I’m walking in the rain when I start humming that song from Mama’s car all those years ago. We had only listened to cassette tapes then, Mama and I, because the car had been built in ’98 and CDs weren’t yet mainstream enough, or so I was told. I’d always liked that song, the one about space and how fast everything whizzes, and I wonder now—so many years later—how Mama had gotten the join on that track to be so perfect. She had been 25, alone in the radio station, and I don’t know how people made mixtapes in the early ‘90s but the song about space doesn’t sound the same when I pull it up on Spotify, the record company deciding differently where the song should start. Mama had done it right; had done it better. How did it take me 23 years to feel proud to claim my mother, her meticulousness?
When I quit humming the song and arrive home, I listen again and sing and wonder some about this—life—and music and Mama, because almost everyone I talk to, these days, has kids, and it’s dizzying, all I’ve never thought about. Dizzying, the care and distance required to parent. It’s too big and someone raised me and that’s too big, too. I don’t know how we find the bravery to keep growing, don’t know how we find the audacity to grow others with so little recognition, and that’s okay, my lack of understanding. That’s part of the contract, and this love is a mixtape, and I revisit it when it is dusty and I am older. I am reacquainting myself with those perfect segues and the handwritten scrawl of the liner notes. I’d missed them. I forget how fast we move, us, everything.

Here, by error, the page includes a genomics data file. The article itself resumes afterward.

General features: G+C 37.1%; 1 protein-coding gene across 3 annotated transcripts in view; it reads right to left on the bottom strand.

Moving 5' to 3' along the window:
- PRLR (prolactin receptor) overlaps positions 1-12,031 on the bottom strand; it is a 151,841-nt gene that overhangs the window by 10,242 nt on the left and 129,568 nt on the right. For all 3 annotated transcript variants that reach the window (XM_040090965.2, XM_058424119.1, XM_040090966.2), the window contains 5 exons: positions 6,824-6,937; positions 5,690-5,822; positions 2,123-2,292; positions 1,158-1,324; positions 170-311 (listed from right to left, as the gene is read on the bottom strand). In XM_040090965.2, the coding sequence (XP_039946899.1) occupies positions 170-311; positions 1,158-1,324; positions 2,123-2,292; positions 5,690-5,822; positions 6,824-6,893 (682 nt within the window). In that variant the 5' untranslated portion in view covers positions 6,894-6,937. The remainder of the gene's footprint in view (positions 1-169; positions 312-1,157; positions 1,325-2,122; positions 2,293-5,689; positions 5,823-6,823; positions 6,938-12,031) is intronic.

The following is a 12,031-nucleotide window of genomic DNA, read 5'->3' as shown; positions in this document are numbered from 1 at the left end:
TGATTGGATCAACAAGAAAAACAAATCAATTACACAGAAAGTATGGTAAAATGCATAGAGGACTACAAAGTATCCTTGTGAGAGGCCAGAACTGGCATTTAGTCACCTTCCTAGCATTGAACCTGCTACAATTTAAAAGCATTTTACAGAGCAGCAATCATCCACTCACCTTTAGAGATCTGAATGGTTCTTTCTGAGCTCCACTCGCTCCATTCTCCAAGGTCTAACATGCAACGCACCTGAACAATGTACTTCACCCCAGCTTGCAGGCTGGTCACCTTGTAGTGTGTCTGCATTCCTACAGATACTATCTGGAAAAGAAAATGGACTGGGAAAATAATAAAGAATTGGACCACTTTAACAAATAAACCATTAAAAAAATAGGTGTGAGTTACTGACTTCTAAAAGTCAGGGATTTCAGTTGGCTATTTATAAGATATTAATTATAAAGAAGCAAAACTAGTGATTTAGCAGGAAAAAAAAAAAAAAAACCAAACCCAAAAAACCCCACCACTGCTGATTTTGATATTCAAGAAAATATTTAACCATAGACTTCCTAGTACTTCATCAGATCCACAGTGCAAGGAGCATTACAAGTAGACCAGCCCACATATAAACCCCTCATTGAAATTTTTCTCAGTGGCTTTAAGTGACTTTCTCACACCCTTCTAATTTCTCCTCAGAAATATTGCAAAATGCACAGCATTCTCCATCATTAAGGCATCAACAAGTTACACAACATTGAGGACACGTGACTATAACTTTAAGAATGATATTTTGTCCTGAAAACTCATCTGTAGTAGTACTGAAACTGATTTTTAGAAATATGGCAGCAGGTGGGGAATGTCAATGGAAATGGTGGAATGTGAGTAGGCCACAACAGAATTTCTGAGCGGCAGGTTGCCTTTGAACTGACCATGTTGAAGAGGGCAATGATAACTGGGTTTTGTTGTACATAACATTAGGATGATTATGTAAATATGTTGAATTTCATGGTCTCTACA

Ariadne Will was born and raised in Sitka, Alaska. As a child, she was afraid of banana slugs, but has since overcome this bias.